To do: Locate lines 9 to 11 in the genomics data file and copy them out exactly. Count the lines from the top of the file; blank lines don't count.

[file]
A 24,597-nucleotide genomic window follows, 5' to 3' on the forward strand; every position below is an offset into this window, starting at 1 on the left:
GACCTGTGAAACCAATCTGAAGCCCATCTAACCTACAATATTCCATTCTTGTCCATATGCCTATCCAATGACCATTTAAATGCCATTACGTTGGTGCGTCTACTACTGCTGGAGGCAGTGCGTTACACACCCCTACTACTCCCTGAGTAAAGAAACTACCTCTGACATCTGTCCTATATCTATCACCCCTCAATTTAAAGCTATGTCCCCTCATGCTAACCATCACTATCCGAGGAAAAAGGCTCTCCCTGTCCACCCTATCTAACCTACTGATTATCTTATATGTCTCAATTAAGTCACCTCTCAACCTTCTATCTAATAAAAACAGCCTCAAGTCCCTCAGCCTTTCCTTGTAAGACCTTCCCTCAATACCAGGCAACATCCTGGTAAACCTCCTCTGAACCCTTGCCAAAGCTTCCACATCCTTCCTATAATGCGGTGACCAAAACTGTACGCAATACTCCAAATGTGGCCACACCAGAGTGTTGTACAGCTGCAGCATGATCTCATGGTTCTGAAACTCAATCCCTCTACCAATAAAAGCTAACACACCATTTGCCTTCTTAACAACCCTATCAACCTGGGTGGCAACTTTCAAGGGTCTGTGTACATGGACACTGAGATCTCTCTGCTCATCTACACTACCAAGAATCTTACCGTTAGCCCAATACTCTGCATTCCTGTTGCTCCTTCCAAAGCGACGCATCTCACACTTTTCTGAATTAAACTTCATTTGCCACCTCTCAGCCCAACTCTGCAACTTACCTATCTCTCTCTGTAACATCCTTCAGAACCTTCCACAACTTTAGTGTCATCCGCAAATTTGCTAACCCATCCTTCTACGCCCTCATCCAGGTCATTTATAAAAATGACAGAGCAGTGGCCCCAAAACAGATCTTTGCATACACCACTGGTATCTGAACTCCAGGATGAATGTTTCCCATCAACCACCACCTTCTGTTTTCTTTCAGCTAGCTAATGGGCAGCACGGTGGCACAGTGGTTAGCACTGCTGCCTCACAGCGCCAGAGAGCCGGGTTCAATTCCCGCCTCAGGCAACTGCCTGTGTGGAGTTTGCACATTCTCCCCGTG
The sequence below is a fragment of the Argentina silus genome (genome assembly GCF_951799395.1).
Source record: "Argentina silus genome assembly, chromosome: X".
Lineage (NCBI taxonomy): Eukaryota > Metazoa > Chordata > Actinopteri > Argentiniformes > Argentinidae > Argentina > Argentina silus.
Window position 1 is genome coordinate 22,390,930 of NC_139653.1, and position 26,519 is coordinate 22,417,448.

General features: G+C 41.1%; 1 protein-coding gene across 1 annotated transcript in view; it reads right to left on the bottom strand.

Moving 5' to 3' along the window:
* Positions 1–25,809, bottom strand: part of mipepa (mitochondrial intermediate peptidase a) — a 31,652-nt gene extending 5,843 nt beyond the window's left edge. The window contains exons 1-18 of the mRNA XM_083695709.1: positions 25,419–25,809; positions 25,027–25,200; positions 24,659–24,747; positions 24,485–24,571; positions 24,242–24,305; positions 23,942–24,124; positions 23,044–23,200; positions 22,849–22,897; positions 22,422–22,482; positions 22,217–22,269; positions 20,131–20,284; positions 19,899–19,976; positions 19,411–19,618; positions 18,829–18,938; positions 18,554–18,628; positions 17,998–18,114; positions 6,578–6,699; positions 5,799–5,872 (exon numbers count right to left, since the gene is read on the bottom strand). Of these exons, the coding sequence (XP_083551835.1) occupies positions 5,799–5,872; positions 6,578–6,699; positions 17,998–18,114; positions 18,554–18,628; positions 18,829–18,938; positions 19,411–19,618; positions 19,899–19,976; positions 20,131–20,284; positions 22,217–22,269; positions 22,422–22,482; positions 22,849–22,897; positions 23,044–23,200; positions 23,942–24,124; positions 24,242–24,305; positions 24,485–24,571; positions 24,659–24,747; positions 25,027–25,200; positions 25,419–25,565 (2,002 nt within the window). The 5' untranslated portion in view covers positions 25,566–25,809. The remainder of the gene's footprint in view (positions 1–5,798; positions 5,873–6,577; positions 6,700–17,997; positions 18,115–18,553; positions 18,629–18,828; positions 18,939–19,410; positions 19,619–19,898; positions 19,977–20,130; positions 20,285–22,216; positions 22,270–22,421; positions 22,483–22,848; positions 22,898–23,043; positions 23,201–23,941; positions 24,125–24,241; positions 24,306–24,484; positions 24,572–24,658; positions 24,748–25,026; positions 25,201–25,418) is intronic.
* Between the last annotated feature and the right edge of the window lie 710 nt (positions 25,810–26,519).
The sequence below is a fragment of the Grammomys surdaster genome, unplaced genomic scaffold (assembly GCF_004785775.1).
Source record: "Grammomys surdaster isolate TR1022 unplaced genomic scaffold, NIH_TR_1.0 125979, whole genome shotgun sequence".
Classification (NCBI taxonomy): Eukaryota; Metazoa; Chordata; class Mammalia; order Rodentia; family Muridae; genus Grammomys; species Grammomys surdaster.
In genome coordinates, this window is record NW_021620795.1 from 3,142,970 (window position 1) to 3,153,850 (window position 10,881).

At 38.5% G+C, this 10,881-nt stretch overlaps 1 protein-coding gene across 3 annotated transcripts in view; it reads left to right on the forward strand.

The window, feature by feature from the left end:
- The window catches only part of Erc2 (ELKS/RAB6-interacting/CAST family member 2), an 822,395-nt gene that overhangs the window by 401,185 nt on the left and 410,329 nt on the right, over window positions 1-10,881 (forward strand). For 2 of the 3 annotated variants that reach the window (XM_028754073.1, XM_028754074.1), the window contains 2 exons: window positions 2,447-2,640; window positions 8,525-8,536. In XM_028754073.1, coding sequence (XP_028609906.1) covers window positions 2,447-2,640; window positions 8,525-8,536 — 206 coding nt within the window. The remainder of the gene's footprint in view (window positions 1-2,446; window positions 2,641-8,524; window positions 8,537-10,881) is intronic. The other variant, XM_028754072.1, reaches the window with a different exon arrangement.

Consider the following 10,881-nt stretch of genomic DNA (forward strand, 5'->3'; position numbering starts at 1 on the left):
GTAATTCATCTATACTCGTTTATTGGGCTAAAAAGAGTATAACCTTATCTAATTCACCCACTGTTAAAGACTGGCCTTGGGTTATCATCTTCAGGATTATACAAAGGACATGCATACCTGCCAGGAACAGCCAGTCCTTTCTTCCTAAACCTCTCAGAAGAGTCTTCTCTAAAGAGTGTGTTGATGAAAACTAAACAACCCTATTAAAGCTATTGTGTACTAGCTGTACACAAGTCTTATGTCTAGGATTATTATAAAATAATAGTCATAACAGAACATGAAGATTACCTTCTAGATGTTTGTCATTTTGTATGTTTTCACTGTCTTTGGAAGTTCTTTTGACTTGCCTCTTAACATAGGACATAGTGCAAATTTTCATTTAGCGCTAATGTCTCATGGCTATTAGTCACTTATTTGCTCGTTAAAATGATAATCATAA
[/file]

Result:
* Positions 1–25,809, bottom strand: part of mipepa (mitochondrial intermediate peptidase a) — a 31,652-nt gene extending 5,843 nt beyond the window's left edge. The window contains exons 1-18 of the mRNA XM_083695709.1: positions 25,419–25,809; positions 25,027–25,200; positions 24,659–24,747; positions 24,485–24,571; positions 24,242–24,305; positions 23,942–24,124; positions 23,044–23,200; positions 22,849–22,897; positions 22,422–22,482; positions 22,217–22,269; positions 20,131–20,284; positions 19,899–19,976; positions 19,411–19,618; positions 18,829–18,938; positions 18,554–18,628; positions 17,998–18,114; positions 6,578–6,699; positions 5,799–5,872 (exon numbers count right to left, since the gene is read on the bottom strand). Of these exons, the coding sequence (XP_083551835.1) occupies positions 5,799–5,872; positions 6,578–6,699; positions 17,998–18,114; positions 18,554–18,628; positions 18,829–18,938; positions 19,411–19,618; positions 19,899–19,976; positions 20,131–20,284; positions 22,217–22,269; positions 22,422–22,482; positions 22,849–22,897; positions 23,044–23,200; positions 23,942–24,124; positions 24,242–24,305; positions 24,485–24,571; positions 24,659–24,747; positions 25,027–25,200; positions 25,419–25,565 (2,002 nt within the window). The 5' untranslated portion in view covers positions 25,566–25,809. The remainder of the gene's footprint in view (positions 1–5,798; positions 5,873–6,577; positions 6,700–17,997; positions 18,115–18,553; positions 18,629–18,828; positions 18,939–19,410; positions 19,619–19,898; positions 19,977–20,130; positions 20,285–22,216; positions 22,270–22,421; positions 22,483–22,848; positions 22,898–23,043; positions 23,201–23,941; positions 24,125–24,241; positions 24,306–24,484; positions 24,572–24,658; positions 24,748–25,026; positions 25,201–25,418) is intronic.
* Between the last annotated feature and the right edge of the window lie 710 nt (positions 25,810–26,519).
The sequence below is a fragment of the Grammomys surdaster genome, unplaced genomic scaffold (assembly GCF_004785775.1).